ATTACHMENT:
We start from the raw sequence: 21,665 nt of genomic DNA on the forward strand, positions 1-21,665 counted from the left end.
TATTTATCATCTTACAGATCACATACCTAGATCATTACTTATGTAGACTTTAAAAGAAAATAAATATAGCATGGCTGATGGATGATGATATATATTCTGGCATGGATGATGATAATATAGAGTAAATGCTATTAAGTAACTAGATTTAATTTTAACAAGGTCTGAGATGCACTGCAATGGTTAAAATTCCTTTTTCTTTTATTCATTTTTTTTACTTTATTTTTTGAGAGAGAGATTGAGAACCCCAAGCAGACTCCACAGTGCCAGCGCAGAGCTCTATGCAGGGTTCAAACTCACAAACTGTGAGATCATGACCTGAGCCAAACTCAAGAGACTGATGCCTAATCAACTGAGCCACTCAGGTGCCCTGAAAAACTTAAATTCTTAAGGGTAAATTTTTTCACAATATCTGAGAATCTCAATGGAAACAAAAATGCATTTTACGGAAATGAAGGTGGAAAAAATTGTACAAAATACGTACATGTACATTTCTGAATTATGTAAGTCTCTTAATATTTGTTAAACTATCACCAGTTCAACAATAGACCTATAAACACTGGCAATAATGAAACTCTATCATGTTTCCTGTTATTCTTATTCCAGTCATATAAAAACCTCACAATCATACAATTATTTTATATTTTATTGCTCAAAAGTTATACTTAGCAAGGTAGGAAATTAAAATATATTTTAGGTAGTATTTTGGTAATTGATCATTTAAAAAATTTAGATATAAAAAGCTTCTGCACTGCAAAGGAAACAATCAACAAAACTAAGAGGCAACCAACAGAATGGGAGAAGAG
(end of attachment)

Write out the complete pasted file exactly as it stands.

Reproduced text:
We start from the raw sequence: 21,665 nt of genomic DNA on the forward strand, positions 1-21,665 counted from the left end.
TATTTATCATCTTACAGATCACATACCTAGATCATTACTTATGTAGACTTTAAAAGAAAATAAATATAGCATGGCTGATGGATGATGATATATATTCTGGCATGGATGATGATAATATAGAGTAAATGCTATTAAGTAACTAGATTTAATTTTAACAAGGTCTGAGATGCACTGCAATGGTTAAAATTCCTTTTTCTTTTATTCATTTTTTTTACTTTATTTTTTGAGAGAGAGATTGAGAACCCCAAGCAGACTCCACAGTGCCAGCGCAGAGCTCTATGCAGGGTTCAAACTCACAAACTGTGAGATCATGACCTGAGCCAAACTCAAGAGACTGATGCCTAATCAACTGAGCCACTCAGGTGCCCTGAAAAACTTAAATTCTTAAGGGTAAATTTTTTCACAATATCTGAGAATCTCAATGGAAACAAAAATGCATTTTACGGAAATGAAGGTGGAAAAAATTGTACAAAATACGTACATGTACATTTCTGAATTATGTAAGTCTCTTAATATTTGTTAAACTATCACCAGTTCAACAATAGACCTATAAACACTGGCAATAATGAAACTCTATCATGTTTCCTGTTATTCTTATTCCAGTCATATAAAAACCTCACAATCATACAATTATTTTATATTTTATTGCTCAAAAGTTATACTTAGCAAGGTAGGAAATTAAAATATATTTTAGGTAGTATTTTGGTAATTGATCATTTAAAAAATTTAGATATAAAAAGCTTCTGCACTGCAAAGGAAACAATCAACAAAACTAAGAGGCAACCAACAGAATGGGAGAAGAG